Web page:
You can enter into a contract with anyone you want. And most contracts work out just fine, with no need for legal recourse. But if something happens, and one party breaches (violates) the contract, only a valid contract can be taken to a court and be adjudicated (tried).
What Makes a Contract Valid?
If you want to enter into a contract with someone and you want to be able to take the person to court if the contract is violated, these six contract elements must all be present.
The first three elements - offer, acceptance, and mutual consent - relate to the contract itself. The second three elements - consideration, legal purpose, and competency - relate to the parties. Competency is the element that's at issue here.
Sound mind or competency. (Read more about the specifics of what makes a valid contract).
What if I enter into a contract with a minor and he/she defaults?
Let's say you contracted with a minor to do some painting at your office. You gave the person the money to buy paint and he never did the work. He says, "I don't want to do the work." A minor can walk away from a contract (it's called "disaffirming" or "voiding" the contract). (Of course, he has to give the money back or face criminal charges.)
In another example, you sell a car to a minor on a private payment plan contract. If the minor stops making payments, you can't take him or her to court for violating the contract. The court says the person was not competent to give consent to the contract.
More about Contracts with Minors
- Voiding a Contract. A minor can decide to void a contract before reaching the age of maturity (depending on the state, but usually 18). The minor can make this decision at any time and even if the contract has been fully performed (both parties have fulfilled their contractual obligations)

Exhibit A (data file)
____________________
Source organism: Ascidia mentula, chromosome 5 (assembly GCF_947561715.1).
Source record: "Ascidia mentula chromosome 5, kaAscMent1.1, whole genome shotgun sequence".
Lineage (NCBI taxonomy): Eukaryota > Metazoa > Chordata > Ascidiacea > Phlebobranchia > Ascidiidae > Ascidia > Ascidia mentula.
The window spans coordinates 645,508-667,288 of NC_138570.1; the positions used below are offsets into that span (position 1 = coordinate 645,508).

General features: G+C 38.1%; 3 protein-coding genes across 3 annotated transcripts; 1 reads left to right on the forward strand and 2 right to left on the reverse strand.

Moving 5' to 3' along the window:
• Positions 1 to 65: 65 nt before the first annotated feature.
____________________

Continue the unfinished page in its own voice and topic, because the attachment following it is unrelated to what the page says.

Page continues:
- Contracts for necessary items.. A minor cannot dissafirm a contract for something necessary for life, nor can a contract with a minor for necessary items be voided. The problem is determining what's truly necessary. Examples of necessities would include food, clothing, and shelter. Transportation to get to work to pay for living expenses might also be considered a necessary item; a court would have to determine this.
- Entire Contract. A minor cannot disaffirm part of a contract and agree to another part of a contract; the contract is considered in its entirety.
- Ratification. A contract can only be disaffirmed while the individual is a minor. After the person reaches maturity, if the contract continues, the former minor is considered to have ratified the contract and is now bound by the contract terms. A person may ratify by signing something, or by continuing to abide by the contract (making payments, for example).
- Property under contract. If a minor seeks to void a contract, he or she must return any property purchased. In the second example above, the minor must return the car if he or she cannot keep up the payments. The minor may also have to pay restitution for any damages to the property.
- Misrepresentation of age. If a minor misrepresents his or her age and then declares he/she is a minor, the contract is still not valid.
- Parents of a minor. If a minor enters into a contract, the parents are not a party to the contract and may not be held liable if the minor doesn't fulfill the contract terms. But if a parent or both parents co-sign a contract along with the minor, the contract is valid and they are bound by the terms.
- It should be obvious that it's not a good idea to enter into a contract with a minor. The minor can walk away and you are left holding the proverbial bag. And if the contract is for property and the property is damaged, you might be left with less than nothing.
- If you aren't sure if someone is a minor, check identification. Do a background check.
- Require a co-signer on any loans or payment plans, if you suspect that your customer might be a minor.